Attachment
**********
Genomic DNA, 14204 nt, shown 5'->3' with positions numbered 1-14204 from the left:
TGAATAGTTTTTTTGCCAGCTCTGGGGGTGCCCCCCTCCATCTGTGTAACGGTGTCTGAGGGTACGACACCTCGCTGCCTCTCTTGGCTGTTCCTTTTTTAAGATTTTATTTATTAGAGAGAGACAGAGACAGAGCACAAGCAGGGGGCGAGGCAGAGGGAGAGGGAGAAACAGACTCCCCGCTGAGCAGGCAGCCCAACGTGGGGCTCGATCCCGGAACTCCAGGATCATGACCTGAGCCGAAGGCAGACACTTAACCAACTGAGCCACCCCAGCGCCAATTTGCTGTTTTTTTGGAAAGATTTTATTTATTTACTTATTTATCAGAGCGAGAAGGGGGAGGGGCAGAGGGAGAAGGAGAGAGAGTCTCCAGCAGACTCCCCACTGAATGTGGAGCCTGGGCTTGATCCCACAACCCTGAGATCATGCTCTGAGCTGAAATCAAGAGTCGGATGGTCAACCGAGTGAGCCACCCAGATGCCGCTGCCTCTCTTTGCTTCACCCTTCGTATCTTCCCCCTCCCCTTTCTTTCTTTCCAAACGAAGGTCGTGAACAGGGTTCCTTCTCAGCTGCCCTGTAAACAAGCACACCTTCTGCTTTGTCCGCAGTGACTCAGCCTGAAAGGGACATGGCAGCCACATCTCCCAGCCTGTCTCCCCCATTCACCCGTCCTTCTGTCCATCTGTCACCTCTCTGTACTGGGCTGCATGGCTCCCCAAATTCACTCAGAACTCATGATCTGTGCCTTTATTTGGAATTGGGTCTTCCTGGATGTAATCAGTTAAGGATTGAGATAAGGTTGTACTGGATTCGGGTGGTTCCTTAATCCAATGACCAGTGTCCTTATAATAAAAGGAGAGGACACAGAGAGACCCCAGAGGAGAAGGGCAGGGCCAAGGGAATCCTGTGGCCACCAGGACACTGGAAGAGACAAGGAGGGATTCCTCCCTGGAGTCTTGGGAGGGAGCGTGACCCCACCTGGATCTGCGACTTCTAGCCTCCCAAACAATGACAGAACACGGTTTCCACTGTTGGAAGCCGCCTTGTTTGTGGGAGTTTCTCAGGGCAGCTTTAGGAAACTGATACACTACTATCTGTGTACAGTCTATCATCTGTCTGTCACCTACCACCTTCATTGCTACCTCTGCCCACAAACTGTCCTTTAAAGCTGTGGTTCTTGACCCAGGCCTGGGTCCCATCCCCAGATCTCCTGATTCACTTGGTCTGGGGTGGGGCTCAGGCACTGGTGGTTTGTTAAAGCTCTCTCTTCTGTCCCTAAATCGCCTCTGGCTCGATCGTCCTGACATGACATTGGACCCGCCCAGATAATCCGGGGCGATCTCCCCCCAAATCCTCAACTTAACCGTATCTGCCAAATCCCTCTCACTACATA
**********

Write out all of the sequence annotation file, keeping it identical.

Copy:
Genomic DNA, 14204 nt, shown 5'->3' with positions numbered 1-14204 from the left:
TGAATAGTTTTTTTGCCAGCTCTGGGGGTGCCCCCCTCCATCTGTGTAACGGTGTCTGAGGGTACGACACCTCGCTGCCTCTCTTGGCTGTTCCTTTTTTAAGATTTTATTTATTAGAGAGAGACAGAGACAGAGCACAAGCAGGGGGCGAGGCAGAGGGAGAGGGAGAAACAGACTCCCCGCTGAGCAGGCAGCCCAACGTGGGGCTCGATCCCGGAACTCCAGGATCATGACCTGAGCCGAAGGCAGACACTTAACCAACTGAGCCACCCCAGCGCCAATTTGCTGTTTTTTTGGAAAGATTTTATTTATTTACTTATTTATCAGAGCGAGAAGGGGGAGGGGCAGAGGGAGAAGGAGAGAGAGTCTCCAGCAGACTCCCCACTGAATGTGGAGCCTGGGCTTGATCCCACAACCCTGAGATCATGCTCTGAGCTGAAATCAAGAGTCGGATGGTCAACCGAGTGAGCCACCCAGATGCCGCTGCCTCTCTTTGCTTCACCCTTCGTATCTTCCCCCTCCCCTTTCTTTCTTTCCAAACGAAGGTCGTGAACAGGGTTCCTTCTCAGCTGCCCTGTAAACAAGCACACCTTCTGCTTTGTCCGCAGTGACTCAGCCTGAAAGGGACATGGCAGCCACATCTCCCAGCCTGTCTCCCCCATTCACCCGTCCTTCTGTCCATCTGTCACCTCTCTGTACTGGGCTGCATGGCTCCCCAAATTCACTCAGAACTCATGATCTGTGCCTTTATTTGGAATTGGGTCTTCCTGGATGTAATCAGTTAAGGATTGAGATAAGGTTGTACTGGATTCGGGTGGTTCCTTAATCCAATGACCAGTGTCCTTATAATAAAAGGAGAGGACACAGAGAGACCCCAGAGGAGAAGGGCAGGGCCAAGGGAATCCTGTGGCCACCAGGACACTGGAAGAGACAAGGAGGGATTCCTCCCTGGAGTCTTGGGAGGGAGCGTGACCCCACCTGGATCTGCGACTTCTAGCCTCCCAAACAATGACAGAACACGGTTTCCACTGTTGGAAGCCGCCTTGTTTGTGGGAGTTTCTCAGGGCAGCTTTAGGAAACTGATACACTACTATCTGTGTACAGTCTATCATCTGTCTGTCACCTACCACCTTCATTGCTACCTCTGCCCACAAACTGTCCTTTAAAGCTGTGGTTCTTGACCCAGGCCTGGGTCCCATCCCCAGATCTCCTGATTCACTTGGTCTGGGGTGGGGCTCAGGCACTGGTGGTTTGTTAAAGCTCTCTCTTCTGTCCCTAAATCGCCTCTGGCTCGATCGTCCTGACATGACATTGGACCCGCCCAGATAATCCGGGGCGATCTCCCCCCAAATCCTCAACTTAACCGTATCTGCCAAATCCCTCTCACTACATA